Regarding LGBTQ issues, why is any discussion of them in schools inappropriate? Like it or not, there are facts about both health and history, related to being LGBTQ, that students benefit from understanding. Parents are not always willing or able to share this objective information with their students. In a sex education class, students of all orientations should have access to factual information on how to have safer sex (when they are ready). This can keep them from getting potentially deadly diseases like AIDS and also protect the general public from the spread of these diseases. Inevitably, people are going to have sex, and the public bears part of the cost when they don’t know how to safely do it.

    A big part of our country’s recent history is the granting of greater legal rights to the LGBTQ population (e.g., marriage). Even if you disagree with these changes, you really cannot teach American history without describing and explaining them. Some students, of course, may have parents who believe homosexuality is immoral and the like, but what’s the harm of exposing students to the factual reality that homosexuality is now widely accepted (and commonly practiced) in our society? Our children will ultimately be adults, and it will be up to them to choose whose morality to embrace. More factual information, and also experience with a greater range of viewpoints, will allow them to make more rational and informed decisions when they are ready.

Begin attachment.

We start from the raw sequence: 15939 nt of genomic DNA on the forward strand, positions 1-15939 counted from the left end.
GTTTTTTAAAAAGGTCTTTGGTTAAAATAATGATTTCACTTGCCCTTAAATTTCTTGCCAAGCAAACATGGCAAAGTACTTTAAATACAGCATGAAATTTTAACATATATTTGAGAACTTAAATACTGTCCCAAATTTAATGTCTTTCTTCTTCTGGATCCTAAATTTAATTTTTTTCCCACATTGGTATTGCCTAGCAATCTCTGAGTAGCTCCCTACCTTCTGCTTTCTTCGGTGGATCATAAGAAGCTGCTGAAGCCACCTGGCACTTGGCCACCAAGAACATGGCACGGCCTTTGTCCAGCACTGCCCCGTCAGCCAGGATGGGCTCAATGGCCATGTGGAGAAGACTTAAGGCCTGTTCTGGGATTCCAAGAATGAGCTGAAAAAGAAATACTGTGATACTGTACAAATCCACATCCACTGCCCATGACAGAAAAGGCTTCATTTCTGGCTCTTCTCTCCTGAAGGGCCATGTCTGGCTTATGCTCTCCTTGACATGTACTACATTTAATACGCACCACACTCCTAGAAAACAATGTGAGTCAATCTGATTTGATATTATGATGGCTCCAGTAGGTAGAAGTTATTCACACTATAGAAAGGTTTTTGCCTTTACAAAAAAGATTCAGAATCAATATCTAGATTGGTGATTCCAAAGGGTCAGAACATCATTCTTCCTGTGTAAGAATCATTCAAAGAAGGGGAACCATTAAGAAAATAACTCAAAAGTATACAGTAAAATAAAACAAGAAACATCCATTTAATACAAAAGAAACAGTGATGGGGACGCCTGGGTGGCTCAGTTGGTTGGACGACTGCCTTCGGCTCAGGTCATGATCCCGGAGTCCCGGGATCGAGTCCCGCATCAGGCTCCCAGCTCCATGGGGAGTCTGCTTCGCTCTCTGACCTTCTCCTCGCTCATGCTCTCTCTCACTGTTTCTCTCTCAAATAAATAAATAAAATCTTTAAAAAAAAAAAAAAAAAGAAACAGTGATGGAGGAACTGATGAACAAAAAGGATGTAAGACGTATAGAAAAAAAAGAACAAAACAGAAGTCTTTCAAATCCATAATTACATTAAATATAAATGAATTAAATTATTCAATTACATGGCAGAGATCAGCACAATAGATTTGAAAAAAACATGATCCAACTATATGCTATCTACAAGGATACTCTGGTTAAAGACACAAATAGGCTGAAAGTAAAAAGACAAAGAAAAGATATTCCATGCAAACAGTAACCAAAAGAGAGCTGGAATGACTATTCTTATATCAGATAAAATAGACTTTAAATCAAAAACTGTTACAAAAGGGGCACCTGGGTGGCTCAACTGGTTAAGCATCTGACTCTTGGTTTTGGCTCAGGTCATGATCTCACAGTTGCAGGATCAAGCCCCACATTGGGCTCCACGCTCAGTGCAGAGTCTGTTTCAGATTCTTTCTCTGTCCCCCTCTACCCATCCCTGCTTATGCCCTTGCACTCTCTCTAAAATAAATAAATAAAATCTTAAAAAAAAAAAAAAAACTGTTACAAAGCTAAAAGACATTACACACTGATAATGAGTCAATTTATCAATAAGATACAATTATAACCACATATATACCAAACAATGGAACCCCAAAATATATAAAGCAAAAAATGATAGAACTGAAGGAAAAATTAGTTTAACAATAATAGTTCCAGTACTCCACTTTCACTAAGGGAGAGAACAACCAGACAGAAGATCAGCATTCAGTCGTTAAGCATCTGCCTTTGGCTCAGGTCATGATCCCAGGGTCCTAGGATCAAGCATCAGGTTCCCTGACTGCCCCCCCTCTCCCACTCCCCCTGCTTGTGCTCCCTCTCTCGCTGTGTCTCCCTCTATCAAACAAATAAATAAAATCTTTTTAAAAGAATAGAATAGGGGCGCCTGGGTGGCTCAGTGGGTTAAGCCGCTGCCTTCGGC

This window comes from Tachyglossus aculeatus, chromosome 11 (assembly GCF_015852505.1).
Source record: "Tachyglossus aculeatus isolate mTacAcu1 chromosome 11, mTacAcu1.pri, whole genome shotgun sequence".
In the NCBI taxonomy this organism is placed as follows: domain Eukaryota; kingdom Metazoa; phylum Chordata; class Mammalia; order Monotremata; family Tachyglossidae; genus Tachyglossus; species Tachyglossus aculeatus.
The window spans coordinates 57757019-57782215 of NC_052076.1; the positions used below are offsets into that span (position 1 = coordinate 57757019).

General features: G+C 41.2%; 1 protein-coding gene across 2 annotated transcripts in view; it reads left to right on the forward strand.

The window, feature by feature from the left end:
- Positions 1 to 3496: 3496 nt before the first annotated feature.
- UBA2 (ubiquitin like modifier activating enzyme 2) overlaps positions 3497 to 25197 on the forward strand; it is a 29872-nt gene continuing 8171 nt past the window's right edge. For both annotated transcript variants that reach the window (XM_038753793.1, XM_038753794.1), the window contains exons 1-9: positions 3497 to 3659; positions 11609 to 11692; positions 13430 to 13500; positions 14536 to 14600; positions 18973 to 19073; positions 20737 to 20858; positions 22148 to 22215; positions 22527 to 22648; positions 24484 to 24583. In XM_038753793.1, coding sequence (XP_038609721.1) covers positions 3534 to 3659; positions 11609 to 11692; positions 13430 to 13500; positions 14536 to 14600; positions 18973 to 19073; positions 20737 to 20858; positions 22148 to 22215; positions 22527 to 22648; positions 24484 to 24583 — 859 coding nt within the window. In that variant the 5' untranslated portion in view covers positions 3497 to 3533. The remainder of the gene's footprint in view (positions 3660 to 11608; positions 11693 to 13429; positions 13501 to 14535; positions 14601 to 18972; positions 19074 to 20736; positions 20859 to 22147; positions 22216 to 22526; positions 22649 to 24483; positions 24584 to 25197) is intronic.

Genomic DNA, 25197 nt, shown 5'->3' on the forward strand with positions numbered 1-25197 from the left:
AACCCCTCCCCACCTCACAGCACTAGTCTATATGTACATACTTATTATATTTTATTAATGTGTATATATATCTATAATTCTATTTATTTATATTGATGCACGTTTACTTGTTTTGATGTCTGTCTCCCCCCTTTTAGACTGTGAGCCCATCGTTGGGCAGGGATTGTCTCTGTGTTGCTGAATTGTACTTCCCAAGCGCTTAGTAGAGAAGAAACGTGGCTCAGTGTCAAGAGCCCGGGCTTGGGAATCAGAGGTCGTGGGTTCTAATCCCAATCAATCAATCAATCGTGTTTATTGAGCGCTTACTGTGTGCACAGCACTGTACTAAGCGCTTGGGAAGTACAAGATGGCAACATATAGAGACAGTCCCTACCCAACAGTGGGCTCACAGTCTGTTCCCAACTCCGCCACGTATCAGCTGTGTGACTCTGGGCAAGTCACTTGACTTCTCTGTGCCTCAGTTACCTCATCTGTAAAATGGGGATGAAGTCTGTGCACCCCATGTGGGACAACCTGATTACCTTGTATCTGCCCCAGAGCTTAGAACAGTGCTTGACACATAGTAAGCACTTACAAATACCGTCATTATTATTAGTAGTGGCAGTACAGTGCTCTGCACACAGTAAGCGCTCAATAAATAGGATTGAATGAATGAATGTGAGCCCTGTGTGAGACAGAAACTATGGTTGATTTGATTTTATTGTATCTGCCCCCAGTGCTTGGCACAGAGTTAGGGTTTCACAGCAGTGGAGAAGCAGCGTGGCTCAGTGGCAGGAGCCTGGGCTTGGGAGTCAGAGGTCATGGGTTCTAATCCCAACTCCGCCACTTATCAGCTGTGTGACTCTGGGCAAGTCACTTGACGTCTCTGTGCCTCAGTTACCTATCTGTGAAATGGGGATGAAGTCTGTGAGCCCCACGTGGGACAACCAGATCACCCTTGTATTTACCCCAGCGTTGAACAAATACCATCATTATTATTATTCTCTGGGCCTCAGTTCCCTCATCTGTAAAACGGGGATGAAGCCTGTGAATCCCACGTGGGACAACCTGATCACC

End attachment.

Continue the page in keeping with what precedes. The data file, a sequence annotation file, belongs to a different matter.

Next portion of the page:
Thank you for taking the time to read my response, which is grounded in common-sense rationality, and for putting together your blog.


  2. Question: What is the difference between the mafia and the government?
    Answer: They are the same, but the government is better at it.